My Sixties Echo My Twenties

Volunteering, embracing new ventures, and self-learning described my twenties. I ran marathons, took week-long bike trips with Jim Klobuchar (Jaunt with Jim), and was flooded with personal insights. Not long before this, I was a two pack a day smoker, didn’t own a bike, and hadn’t yet begun any inner work.

Springing into my twenties, I embodied two mottos: “Say Yes! to everything if it isn’t illegal or dangerous,” and “Don’t let fear stop me from doing things alone.” Do it anyway. Outer and inner work was simultaneous. I was desperate to understand myself. I wanted to be my own wise person. Seek my own counsel. Only then could I really be free to live my best life.

I rollerbladed marathons with a nephew. Volunteered at a week-long Christmas pageant, dressed as a Shepherd, herding live sheep. Often, I cat, and house sat for others while they were on vacation. After many attempts, I quit smoking.

Going it alone opened my world to many possibilities. If I wanted to do something, I could do it. I didn’t know anyone on my initial ‘Jaunt with Jim’ bike trip. By week’s end, I had lifelong friends.

A sense of déjà vu came over me the last week of March when I volunteered to be a Brand Ambassador for the Title IX Celebration at the Mall of America. There were eight days of family-friendly activities, games, and performances to celebrate the 50th anniversary of Title IX.

I stood under the basket on the Fastenal Sport Court in the Rotunda shagging balls for the free throw contest.

I still hadn’t learned. Just like I biked over a rumble strip on my inaugural bike trip, spilling out, scraping my arms and legs, I was hit twice in the face with a basketball before I determined that positioning myself under the hoop was best left for others. I came home with black eyes.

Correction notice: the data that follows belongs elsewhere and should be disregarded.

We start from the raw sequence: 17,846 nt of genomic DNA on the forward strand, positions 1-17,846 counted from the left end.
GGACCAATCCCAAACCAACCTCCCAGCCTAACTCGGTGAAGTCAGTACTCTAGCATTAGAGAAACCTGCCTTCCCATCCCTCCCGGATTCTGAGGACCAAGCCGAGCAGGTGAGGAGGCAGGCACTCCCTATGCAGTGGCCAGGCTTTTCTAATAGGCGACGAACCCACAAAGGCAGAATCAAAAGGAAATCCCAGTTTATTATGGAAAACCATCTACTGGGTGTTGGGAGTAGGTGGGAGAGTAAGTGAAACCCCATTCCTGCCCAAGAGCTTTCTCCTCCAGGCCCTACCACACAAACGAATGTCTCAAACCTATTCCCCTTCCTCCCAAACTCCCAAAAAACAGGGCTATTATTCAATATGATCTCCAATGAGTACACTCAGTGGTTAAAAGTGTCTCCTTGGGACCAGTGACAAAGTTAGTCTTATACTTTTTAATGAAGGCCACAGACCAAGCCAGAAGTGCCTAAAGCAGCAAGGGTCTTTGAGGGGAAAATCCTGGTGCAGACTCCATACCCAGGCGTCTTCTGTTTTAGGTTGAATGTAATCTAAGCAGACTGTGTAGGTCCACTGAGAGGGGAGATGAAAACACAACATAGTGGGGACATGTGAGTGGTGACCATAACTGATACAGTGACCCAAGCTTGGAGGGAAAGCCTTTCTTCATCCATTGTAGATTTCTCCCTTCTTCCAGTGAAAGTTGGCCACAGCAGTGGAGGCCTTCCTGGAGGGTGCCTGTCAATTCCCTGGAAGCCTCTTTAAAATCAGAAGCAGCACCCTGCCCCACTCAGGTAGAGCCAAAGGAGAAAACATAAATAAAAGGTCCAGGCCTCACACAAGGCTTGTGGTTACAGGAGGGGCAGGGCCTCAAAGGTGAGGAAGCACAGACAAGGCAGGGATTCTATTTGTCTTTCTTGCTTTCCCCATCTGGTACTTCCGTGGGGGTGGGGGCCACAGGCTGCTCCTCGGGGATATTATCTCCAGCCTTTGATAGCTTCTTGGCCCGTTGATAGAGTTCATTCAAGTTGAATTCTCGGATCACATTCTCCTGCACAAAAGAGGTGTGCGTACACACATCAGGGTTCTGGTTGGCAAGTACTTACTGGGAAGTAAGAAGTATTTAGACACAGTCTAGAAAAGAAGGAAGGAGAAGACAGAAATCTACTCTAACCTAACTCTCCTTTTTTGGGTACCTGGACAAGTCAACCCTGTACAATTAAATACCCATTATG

My next volunteer assignment was the selfie booth. That might have been a mistake on the organizers’ part. The only person taking selfies was me. I can still entertain myself. That hasn’t changed one bit.

A familiar fear came over me when I started strength training. Crystel helped me over the hump and accompanied me on my first BodyPump group training at the YMCA. Sometimes, it’s good to have a friend. After one group session, I realized that my weights were not evenly placed on my barbell. No wonder I was unbalanced during the class with one end going up and coming down lopsided. I thought something was off.

Teresa, Crystel, and I volunteering concessions at Twins game.

Last week I started volunteering at Achieving Dreams. The program is entirely comprised of volunteers. All proceeds are focused on our mission to help families afford meaningful and positive experiences in organized activities and education. Jody, Crystel and I, along with friends are donating our time to fundraise for Crystel and others’ educational expenses.